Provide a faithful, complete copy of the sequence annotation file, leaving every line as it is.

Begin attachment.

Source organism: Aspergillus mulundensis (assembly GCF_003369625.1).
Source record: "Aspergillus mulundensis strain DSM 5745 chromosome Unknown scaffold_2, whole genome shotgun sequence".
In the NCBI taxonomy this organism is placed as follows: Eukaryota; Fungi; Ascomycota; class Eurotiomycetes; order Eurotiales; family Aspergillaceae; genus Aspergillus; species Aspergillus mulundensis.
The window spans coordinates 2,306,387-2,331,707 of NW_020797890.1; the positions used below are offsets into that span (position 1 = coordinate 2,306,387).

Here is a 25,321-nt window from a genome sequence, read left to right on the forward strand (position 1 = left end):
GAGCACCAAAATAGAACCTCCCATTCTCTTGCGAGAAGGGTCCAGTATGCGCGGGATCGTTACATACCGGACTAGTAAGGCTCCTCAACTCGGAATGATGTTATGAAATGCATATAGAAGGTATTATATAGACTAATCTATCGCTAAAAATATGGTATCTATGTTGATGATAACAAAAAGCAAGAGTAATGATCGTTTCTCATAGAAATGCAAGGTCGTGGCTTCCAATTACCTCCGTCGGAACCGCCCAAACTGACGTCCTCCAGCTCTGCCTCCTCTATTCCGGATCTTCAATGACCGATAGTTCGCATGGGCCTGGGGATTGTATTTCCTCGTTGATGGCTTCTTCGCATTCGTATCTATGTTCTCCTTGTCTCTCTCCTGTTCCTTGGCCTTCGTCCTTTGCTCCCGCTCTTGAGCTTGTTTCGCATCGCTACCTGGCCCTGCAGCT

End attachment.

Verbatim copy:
Source organism: Aspergillus mulundensis (assembly GCF_003369625.1).
Source record: "Aspergillus mulundensis strain DSM 5745 chromosome Unknown scaffold_2, whole genome shotgun sequence".
In the NCBI taxonomy this organism is placed as follows: Eukaryota; Fungi; Ascomycota; class Eurotiomycetes; order Eurotiales; family Aspergillaceae; genus Aspergillus; species Aspergillus mulundensis.
The window spans coordinates 2,306,387-2,331,707 of NW_020797890.1; the positions used below are offsets into that span (position 1 = coordinate 2,306,387).

Here is a 25,321-nt window from a genome sequence, read left to right on the forward strand (position 1 = left end):
GAGCACCAAAATAGAACCTCCCATTCTCTTGCGAGAAGGGTCCAGTATGCGCGGGATCGTTACATACCGGACTAGTAAGGCTCCTCAACTCGGAATGATGTTATGAAATGCATATAGAAGGTATTATATAGACTAATCTATCGCTAAAAATATGGTATCTATGTTGATGATAACAAAAAGCAAGAGTAATGATCGTTTCTCATAGAAATGCAAGGTCGTGGCTTCCAATTACCTCCGTCGGAACCGCCCAAACTGACGTCCTCCAGCTCTGCCTCCTCTATTCCGGATCTTCAATGACCGATAGTTCGCATGGGCCTGGGGATTGTATTTCCTCGTTGATGGCTTCTTCGCATTCGTATCTATGTTCTCCTTGTCTCTCTCCTGTTCCTTGGCCTTCGTCCTTTGCTCCCGCTCTTGAGCTTGTTTCGCATCGCTACCTGGCCCTGCAGCT